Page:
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Korean J Intern Med > Volume 29(4); 2014 > Article
Kim, Choi, Kim, Shong, and Kim: The effect of 5-aminoimidazole-4-carboxamide-ribonucleoside was mediated by p38 mitogen activated protein kinase signaling pathway in FRO thyroid cancer cells

Abstract

Background/Aims

5'-Adenosine monophosphate (AMP)-activated protein kinase (AMPK) is a cellular energy sensor that monitors intracellular AMP/adenosine triphosphate (ATP) ratios and is a key regulator of the proliferation and survival of diverse malignant cell types. In the present study, we investigated the effect of activating AMPK by 5-aminoimidazole-4-carboxamide-ribonucleotide (AICAR) in thyroid cancer cells.

Methods

We used FRO thyroid cancer cells harboring the BRAFV600E mutation to examine the effect of AICAR on cell proliferation and cell survival. We also evaluated the involvement of mitogen-activated protein kinase (MAPK) pathways in this effect.

Results

We found that AICAR treatment promoted AMPK activation and suppressed cell proliferation and survival by inducing p21 accumulation and activating caspase-3. AICAR significantly induced activation of p38 MAPK, and pretreatment with SB203580, a specific inhibitor of the p38 MAPK pathway, partially but significantly rescued cell survival. Furthermore, small interfering RNA targeting AMPK-α1 abolished AICAR-induced activation of p38 MAPK, p21 accumulation, and activation of caspase-3.

Conclusions

Our findings demonstrate that AMPK activation using AICAR inhibited cell proliferation and survival by activating p38 MAPK and proapoptotic molecules in FRO thyroid cancer cells. These results suggest that the AMPK and p38 MAPK signaling pathways may be useful therapeutic targets to treat thyroid cancer.

INTRODUCTION

The 5'-adenosine monophosphate (AMP)-activated protein kinase (AMPK) is a serine/threonine protein kinase that acts as a cellular energy sensor to regulate cellular energy homeostasis by monitoring intracellular AMP/adenosine triphosphate (ATP) ratios. Activating AMPK inhibits the proliferation and growth of various cancer cells [1,2,3]. Some studies have demonstrated that the antitumor properties of 5-aminoimidazole-4-carboxamide-ribonucleotide (AICAR), a strong AMPK activator, are mediated by genetic mutations or are regulated in a cell-type specific manner [4,5,6].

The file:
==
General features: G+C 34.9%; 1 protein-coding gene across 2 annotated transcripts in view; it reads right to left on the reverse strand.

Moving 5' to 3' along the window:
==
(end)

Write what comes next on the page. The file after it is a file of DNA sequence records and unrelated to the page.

AMPK contributes to regulation of the mitogen-activated protein kinase (MAPK) pathway [7,8,9,10,11]. Given that these kinases are tightly related to cellular responses, including cell proliferation, differentiation, growth, and apoptosis, the cross-talk between MAPK and AMPK has been investigated as a key mechanism by which cancer progression is regulated. Studies have demonstrated that activating AMPK by AICAR is associated with regulation of the MAPK pathway [12,13]. We reported the relevance of AICAR-mediated AMPK activation according to BRAF mutation status in thyroid cancer cells. We suggested that thyroid cancer cells harboring the BRAFV600E mutation are more susceptible to the anticancer effects of AICAR than those with wild-type BRAF [6]. However, the extent of the cross-talk between AMPK and MAPK in human thyroid cancer cells remains to be established.
Members of the MAPK family include extracellular signal-regulated kinase (ERK), c-Jun NH2-terminal kinase (JNK), and p38 MAPK. The ERK pathway has been implicated in regulating cellular responses, such as proliferation and differentiation, as well as protection against apoptosis. In contrast, the JNK and p38 pathways are key mediators of stress-dependent apoptosis and inflammatory responses [14,15]. In this study, we evaluated the possible involvement of MAPK in the activation of AMPK by AICAR in FRO thyroid cancer cells.

METHODS

Reagents and cell culture

AICAR was purchased from Toronto Research Chemicals (North York, ON, Canada). SB203580, a specific p38 MAPK inhibitor, was purchased from Calbiochem (San Diego, CA, USA). Activated and pan-type antibodies were purchased from Cell Signaling Technology (Danvers, MA, USA), and a monoclonal antibody directed against p21 was obtained from BD Pharmingen (San Jose, CA, USA). Horseradish peroxidase-conjugated antimouse and rabbit antibodies were purchased from Vector Laboratories (Burlingame, CA, USA). All other biotechnology grade chemicals were purchased from Amresco Inc. (Solon, OH, USA).
FRO human thyroid cancer cells were cultured in RPMI 1640 containing 10% fetal bovine serum at 37℃ in 5% CO2. The cells were seeded at 1 × 103 cells/well in 96-well culture plates or at 5 × 105 cells/60-mm culture dish, and incubated for 24 hours before treatment with AICAR. In some experiments, the cells were pretreated with 20 mM SB203580, a specific p38 MAPK inhibitor, for 30 minutes before adding AICAR.

Cell viability assay